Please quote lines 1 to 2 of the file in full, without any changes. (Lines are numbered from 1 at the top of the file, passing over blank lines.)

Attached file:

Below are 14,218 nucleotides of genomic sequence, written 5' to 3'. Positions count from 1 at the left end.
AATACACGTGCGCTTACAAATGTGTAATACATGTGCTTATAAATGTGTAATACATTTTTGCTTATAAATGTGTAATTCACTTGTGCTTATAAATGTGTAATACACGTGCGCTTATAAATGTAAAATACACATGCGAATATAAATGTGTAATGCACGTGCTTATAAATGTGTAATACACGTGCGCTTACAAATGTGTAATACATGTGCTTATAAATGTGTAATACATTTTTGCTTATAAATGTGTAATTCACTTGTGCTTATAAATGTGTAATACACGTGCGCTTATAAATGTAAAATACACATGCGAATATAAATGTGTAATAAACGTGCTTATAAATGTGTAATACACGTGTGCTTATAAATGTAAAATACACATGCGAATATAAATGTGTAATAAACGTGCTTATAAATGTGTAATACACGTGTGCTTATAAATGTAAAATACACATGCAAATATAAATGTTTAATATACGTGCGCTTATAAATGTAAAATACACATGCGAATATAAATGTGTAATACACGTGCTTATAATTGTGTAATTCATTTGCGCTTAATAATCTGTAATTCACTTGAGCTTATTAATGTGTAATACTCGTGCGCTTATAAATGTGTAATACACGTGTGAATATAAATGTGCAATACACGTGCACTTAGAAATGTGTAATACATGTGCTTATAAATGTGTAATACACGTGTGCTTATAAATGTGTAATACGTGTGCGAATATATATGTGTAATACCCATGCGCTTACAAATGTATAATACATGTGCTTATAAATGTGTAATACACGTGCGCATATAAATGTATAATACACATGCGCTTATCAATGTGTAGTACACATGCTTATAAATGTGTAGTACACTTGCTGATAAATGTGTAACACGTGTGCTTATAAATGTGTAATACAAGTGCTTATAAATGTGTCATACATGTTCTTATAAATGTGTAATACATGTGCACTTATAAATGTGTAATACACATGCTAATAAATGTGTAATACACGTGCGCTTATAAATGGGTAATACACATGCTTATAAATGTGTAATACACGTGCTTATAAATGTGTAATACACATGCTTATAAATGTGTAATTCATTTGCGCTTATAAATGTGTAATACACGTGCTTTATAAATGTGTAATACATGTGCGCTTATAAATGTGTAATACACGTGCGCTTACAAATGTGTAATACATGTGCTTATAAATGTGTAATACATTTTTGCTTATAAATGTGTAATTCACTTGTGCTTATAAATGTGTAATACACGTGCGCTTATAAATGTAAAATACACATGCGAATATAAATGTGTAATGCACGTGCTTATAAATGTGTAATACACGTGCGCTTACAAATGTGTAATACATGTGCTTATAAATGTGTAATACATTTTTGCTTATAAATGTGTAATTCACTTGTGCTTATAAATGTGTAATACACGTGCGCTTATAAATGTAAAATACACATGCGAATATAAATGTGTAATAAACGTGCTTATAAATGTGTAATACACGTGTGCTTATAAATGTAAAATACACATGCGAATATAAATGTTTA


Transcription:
Below are 14,218 nucleotides of genomic sequence, written 5' to 3'. Positions count from 1 at the left end.
AATACACGTGCGCTTACAAATGTGTAATACATGTGCTTATAAATGTGTAATACATTTTTGCTTATAAATGTGTAATTCACTTGTGCTTATAAATGTGTAATACACGTGCGCTTATAAATGTAAAATACACATGCGAATATAAATGTGTAATGCACGTGCTTATAAATGTGTAATACACGTGCGCTTACAAATGTGTAATACATGTGCTTATAAATGTGTAATACATTTTTGCTTATAAATGTGTAATTCACTTGTGCTTATAAATGTGTAATACACGTGCGCTTATAAATGTAAAATACACATGCGAATATAAATGTGTAATAAACGTGCTTATAAATGTGTAATACACGTGTGCTTATAAATGTAAAATACACATGCGAATATAAATGTGTAATAAACGTGCTTATAAATGTGTAATACACGTGTGCTTATAAATGTAAAATACACATGCAAATATAAATGTTTAATATACGTGCGCTTATAAATGTAAAATACACATGCGAATATAAATGTGTAATACACGTGCTTATAATTGTGTAATTCATTTGCGCTTAATAATCTGTAATTCACTTGAGCTTATTAATGTGTAATACTCGTGCGCTTATAAATGTGTAATACACGTGTGAATATAAATGTGCAATACACGTGCACTTAGAAATGTGTAATACATGTGCTTATAAATGTGTAATACACGTGTGCTTATAAATGTGTAATACGTGTGCGAATATATATGTGTAATACCCATGCGCTTACAAATGTATAATACATGTGCTTATAAATGTGTAATACACGTGCGCATATAAATGTATAATACACATGCGCTTATCAATGTGTAGTACACATGCTTATAAATGTGTAGTACACTTGCTGATAAATGTGTAACACGTGTGCTTATAAATGTGTAATACAAGTGCTTATAAATGTGTCATACATGTTCTTATAAATGTGTAATACATGTGCACTTATAAATGTGTAATACACATGCTAATAAATGTGTAATACACGTGCGCTTATAAATGGGTAATACACATGCTTATAAATGTGTAATACACGTGCTTATAAATGTGTAATACACATGCTTATAAATGTGTAATTCATTTGCGCTTATAAATGTGTAATACACGTGCTTTATAAATGTGTAATACATGTGCGCTTATAAATGTGTAATACACGTGCGCTTACAAATGTGTAATACATGTGCTTATAAATGTGTAATACATTTTTGCTTATAAATGTGTAATTCACTTGTGCTTATAAATGTGTAATACACGTGCGCTTATAAATGTAAAATACACATGCGAATATAAATGTGTAATGCACGTGCTTATAAATGTGTAATACACGTGCGCTTACAAATGTGTAATACATGTGCTTATAAATGTGTAATACATTTTTGCTTATAAATGTGTAATTCACTTGTGCTTATAAATGTGTAATACACGTGCGCTTATAAATGTAAAATACACATGCGAATATAAATGTGTAATAAACGTGCTTATAAATGTGTAATACACGTGTGCTTATAAATGTAAAATACACATGCGAATATAAATGTTTA